Have you seen that viral video of a toddler sitting on the couch babbling with his dad about a movie they’re watching? And his dad is paying attention and responding?

What a great dad.

Recent research shows that the more dads are involved with their kids, the more likely the children are to flourish

And yet, according to the U.S. Census Bureau, 24 million children — one out of three — live without their biological father in the home. Such children are affected in many ways. For example, they’re more likely to have behavior problems, health issues and to abuse drugs and alcohol.

This applies to emotional absence too, when fathers in the home are not engaged with their children.

Divorced parents can mitigate these effects by co-parenting, where the dad stays actively involved in his children’s daily lives.

Dads parent differently from moms. Imagine, at a playground, you see a mother and father with their preschooler. The dad is gently pushing his little girl in a swing.

Dad asks, “Do you want to go higher?” and the child exclaims, “Yes, higher, push me higher!” Just as Dad prepares to give her a good push, you hear Mom say, “Be careful!”

In general, mothers tend to stress emotional nurturing and personal safety, while fathers stress autonomy and independence. Children need both.

I wish I’d known more about this when we were raising our children. I learned about the role of fathers several years ago while writing training materials for home visitors.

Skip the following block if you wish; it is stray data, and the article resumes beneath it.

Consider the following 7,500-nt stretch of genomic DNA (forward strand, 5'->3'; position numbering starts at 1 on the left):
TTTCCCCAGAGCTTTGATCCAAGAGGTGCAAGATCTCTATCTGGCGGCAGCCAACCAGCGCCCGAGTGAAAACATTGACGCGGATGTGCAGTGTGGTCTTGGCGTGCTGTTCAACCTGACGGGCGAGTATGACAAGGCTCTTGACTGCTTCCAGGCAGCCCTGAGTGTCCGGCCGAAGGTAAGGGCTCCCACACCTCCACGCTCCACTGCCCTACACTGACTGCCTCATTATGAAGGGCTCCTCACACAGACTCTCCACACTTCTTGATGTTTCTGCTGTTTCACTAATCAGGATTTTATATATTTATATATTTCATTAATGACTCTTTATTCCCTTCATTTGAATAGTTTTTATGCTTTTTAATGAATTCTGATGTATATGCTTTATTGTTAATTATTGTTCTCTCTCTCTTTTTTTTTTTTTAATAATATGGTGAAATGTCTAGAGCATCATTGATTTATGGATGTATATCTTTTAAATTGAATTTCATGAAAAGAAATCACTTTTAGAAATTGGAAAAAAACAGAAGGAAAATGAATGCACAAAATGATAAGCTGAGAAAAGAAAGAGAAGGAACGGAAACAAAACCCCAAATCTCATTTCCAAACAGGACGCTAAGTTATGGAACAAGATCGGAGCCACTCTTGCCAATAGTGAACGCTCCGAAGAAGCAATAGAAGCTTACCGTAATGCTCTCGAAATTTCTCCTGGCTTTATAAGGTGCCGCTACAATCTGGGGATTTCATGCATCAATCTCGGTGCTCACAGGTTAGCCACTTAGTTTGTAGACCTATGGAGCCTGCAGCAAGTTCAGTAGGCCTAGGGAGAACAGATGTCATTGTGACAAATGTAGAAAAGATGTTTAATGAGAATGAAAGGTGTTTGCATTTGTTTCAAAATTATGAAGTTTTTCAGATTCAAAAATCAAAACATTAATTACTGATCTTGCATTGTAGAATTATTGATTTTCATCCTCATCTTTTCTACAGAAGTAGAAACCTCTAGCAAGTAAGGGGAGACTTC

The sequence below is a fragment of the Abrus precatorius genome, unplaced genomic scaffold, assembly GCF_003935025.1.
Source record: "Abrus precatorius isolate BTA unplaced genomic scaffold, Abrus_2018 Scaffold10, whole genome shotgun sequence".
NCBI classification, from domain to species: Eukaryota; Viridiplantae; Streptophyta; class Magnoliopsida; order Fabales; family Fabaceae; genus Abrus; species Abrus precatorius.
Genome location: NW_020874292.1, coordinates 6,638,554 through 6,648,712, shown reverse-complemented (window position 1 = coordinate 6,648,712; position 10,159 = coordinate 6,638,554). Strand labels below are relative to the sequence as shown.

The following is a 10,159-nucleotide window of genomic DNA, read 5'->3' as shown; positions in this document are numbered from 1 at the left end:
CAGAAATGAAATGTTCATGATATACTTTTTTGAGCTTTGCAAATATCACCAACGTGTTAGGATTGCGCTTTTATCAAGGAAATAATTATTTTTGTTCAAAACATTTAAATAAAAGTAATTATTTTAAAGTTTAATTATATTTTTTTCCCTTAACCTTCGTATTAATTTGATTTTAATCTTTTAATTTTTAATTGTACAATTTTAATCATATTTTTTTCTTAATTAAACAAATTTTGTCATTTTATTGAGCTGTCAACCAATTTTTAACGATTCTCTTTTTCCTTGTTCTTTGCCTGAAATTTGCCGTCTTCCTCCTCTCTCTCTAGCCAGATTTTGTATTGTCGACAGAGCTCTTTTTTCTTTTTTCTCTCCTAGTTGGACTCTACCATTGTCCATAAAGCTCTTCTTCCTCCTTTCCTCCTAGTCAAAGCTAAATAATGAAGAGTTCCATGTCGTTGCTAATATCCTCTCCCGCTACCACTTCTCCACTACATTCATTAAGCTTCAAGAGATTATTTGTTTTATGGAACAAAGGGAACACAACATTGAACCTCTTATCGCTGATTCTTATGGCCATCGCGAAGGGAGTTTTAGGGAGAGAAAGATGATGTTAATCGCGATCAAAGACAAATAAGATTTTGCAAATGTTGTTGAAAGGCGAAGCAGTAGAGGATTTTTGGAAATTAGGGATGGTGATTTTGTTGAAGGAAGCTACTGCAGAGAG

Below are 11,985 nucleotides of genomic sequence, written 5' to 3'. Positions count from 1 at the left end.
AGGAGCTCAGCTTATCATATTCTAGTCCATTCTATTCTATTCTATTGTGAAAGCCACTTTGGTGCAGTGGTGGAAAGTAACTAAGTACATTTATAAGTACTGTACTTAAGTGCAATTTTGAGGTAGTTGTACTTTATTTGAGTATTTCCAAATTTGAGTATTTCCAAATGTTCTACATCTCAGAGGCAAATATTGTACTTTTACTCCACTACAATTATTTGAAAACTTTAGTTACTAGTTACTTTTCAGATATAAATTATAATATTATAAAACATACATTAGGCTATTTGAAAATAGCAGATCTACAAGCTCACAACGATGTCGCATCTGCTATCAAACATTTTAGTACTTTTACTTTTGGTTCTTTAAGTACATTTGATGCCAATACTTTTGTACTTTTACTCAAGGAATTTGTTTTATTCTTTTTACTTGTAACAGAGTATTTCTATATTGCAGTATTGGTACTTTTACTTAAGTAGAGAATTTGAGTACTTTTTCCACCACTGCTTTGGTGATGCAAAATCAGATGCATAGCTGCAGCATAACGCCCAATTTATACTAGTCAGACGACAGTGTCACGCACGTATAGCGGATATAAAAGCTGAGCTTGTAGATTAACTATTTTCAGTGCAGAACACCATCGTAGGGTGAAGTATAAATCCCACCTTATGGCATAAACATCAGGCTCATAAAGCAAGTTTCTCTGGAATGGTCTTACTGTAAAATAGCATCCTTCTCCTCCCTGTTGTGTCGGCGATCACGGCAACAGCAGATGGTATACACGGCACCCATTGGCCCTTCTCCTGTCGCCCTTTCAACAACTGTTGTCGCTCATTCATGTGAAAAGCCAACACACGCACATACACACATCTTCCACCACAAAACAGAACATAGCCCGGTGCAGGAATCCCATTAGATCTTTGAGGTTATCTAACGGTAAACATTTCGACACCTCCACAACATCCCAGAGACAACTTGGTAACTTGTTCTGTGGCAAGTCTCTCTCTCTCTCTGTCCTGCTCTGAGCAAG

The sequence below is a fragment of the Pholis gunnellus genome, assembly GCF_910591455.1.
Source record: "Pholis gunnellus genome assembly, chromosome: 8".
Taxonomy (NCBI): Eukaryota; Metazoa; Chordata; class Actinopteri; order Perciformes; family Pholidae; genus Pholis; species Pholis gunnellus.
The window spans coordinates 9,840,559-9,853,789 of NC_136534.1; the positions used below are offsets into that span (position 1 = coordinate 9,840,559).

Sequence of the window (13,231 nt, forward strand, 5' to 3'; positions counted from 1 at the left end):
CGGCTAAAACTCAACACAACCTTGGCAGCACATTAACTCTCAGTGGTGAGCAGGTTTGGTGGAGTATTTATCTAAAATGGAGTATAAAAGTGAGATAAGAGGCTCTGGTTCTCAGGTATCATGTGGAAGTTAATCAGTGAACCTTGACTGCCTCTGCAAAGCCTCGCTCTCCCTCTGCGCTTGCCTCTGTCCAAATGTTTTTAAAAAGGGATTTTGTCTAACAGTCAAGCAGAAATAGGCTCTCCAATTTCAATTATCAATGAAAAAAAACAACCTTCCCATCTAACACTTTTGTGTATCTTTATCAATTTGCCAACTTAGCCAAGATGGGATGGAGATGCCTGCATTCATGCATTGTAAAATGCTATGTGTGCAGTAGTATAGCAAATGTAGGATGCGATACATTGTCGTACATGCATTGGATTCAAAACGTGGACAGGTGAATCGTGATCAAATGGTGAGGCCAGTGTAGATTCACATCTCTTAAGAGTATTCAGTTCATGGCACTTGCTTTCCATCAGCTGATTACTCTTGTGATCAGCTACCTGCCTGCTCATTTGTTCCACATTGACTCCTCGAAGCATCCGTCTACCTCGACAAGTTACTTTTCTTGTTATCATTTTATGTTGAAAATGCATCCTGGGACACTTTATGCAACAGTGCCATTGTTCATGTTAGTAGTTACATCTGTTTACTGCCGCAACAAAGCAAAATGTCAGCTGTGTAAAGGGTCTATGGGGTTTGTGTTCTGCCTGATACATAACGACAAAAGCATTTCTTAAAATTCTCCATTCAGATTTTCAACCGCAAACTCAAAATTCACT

Dads influence their kids’ lives really strongly in several areas.

Fathers play with kids. They like to “roughhouse,” which teaches kids to control their bodies and emotions. Dads play louder. They encourage competition and independence. Dads’ tend to play more spontaneously, with less structure. Fathers are more apt to encourage their kids to embrace risk, both on the playground and in life, which gives children more capacity for ambition.

A strong relationship with dad protects kids. Children with involved fathers are less likely to become victims of sexual assault or abuse. Teens who are close to their fathers start having sex later, on average, than those who are not.

Dads tend to discipline children more firmly than moms. They stress justice, fairness and duty (based on rules), while moms stress sympathy, care and help (based on relationships). Mothers may discipline kids more because they spend more time with them, but they allow more negotiation and bent rules. Kids benefit by being exposed to both.

Fathers prepare children for the real world while mothers help protect against it.

Girls with involved fathers are less likely to take sexual risks and more likely to seek out healthy relationships. They tend to graduate from college and get the higher paying, more demanding jobs traditionally held by males. Such girls are less likely to become sexually active early in their teens, experience adolescent pregnancy, become clinically depressed or develop eating disorders.

Boys are less likely to be violent and learn how to channel masculinity and strength in positive ways. Fathers can help boys understand male sexuality, hygiene and age-appropriate behavior. Boys are more likely to grow up to be good fathers.

Dads have a strong influence on their children’s language development.

In the viral video, the dad tunes in to what his child is focused on. He takes turns talking, enables the child to sustain his attention, does not dumb down his vocabulary and is obviously having fun.

In an interview, the dad told CNN that this scene was not set up for the camera. His wife just happened to capture a normal, delightful interaction between him and his 19-month-old child.

So let’s hear it for dads!

Luanne Austin lives in Mount Sidney. Contact her at RuralPen@aol.com, facebook.com/ruralpen or care of the DN-R.

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